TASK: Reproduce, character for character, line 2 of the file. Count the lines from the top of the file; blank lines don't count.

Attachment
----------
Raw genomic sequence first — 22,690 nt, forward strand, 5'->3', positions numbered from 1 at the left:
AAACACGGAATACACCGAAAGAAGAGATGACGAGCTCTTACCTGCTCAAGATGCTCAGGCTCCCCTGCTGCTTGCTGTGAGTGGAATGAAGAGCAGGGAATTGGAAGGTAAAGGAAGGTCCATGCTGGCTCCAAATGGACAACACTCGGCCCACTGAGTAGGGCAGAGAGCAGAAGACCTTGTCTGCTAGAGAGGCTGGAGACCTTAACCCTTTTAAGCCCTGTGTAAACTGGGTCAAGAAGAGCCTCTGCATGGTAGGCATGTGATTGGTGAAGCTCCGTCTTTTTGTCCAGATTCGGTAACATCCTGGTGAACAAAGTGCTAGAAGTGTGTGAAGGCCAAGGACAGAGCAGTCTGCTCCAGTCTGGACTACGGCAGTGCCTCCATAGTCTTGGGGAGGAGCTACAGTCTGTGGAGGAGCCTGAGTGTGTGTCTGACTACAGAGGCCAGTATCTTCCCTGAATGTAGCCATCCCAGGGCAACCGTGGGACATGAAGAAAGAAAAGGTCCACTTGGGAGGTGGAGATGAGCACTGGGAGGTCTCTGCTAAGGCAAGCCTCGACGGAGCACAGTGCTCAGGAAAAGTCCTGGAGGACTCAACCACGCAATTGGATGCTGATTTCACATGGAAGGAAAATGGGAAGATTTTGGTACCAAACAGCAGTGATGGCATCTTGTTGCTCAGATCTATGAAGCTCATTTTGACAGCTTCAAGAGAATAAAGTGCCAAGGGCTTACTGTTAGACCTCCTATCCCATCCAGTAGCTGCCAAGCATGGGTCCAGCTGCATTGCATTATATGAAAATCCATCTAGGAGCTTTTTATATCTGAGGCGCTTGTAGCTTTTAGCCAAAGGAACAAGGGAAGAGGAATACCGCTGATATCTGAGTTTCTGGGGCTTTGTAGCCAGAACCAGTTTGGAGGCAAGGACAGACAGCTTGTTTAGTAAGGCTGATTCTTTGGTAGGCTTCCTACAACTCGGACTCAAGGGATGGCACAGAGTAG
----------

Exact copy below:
AAACACGGAATACACCGAAAGAAGAGATGACGAGCTCTTACCTGCTCAAGATGCTCAGGCTCCCCTGCTGCTTGCTGTGAGTGGAATGAAGAGCAGGGAATTGGAAGGTAAAGGAAGGTCCATGCTGGCTCCAAATGGACAACACTCGGCCCACTGAGTAGGGCAGAGAGCAGAAGACCTTGTCTGCTAGAGAGGCTGGAGACCTTAACCCTTTTAAGCCCTGTGTAAACTGGGTCAAGAAGAGCCTCTGCATGGTAGGCATGTGATTGGTGAAGCTCCGTCTTTTTGTCCAGATTCGGTAACATCCTGGTGAACAAAGTGCTAGAAGTGTGTGAAGGCCAAGGACAGAGCAGTCTGCTCCAGTCTGGACTACGGCAGTGCCTCCATAGTCTTGGGGAGGAGCTACAGTCTGTGGAGGAGCCTGAGTGTGTGTCTGACTACAGAGGCCAGTATCTTCCCTGAATGTAGCCATCCCAGGGCAACCGTGGGACATGAAGAAAGAAAAGGTCCACTTGGGAGGTGGAGATGAGCACTGGGAGGTCTCTGCTAAGGCAAGCCTCGACGGAGCACAGTGCTCAGGAAAAGTCCTGGAGGACTCAACCACGCAATTGGATGCTGATTTCACATGGAAGGAAAATGGGAAGATTTTGGTACCAAACAGCAGTGATGGCATCTTGTTGCTCAGATCTATGAAGCTCATTTTGACAGCTTCAAGAGAATAAAGTGCCAAGGGCTTACTGTTAGACCTCCTATCCCATCCAGTAGCTGCCAAGCATGGGTCCAGCTGCATTGCATTATATGAAAATCCATCTAGGAGCTTTTTATATCTGAGGCGCTTGTAGCTTTTAGCCAAAGGAACAAGGGAAGAGGAATACCGCTGATATCTGAGTTTCTGGGGCTTTGTAGCCAGAACCAGTTTGGAGGCAAGGACAGACAGCTTGTTTAGTAAGGCTGATTCTTTGGTAGGCTTCCTACAACTCGGACTCAAGGGATGGCACAGAGTAG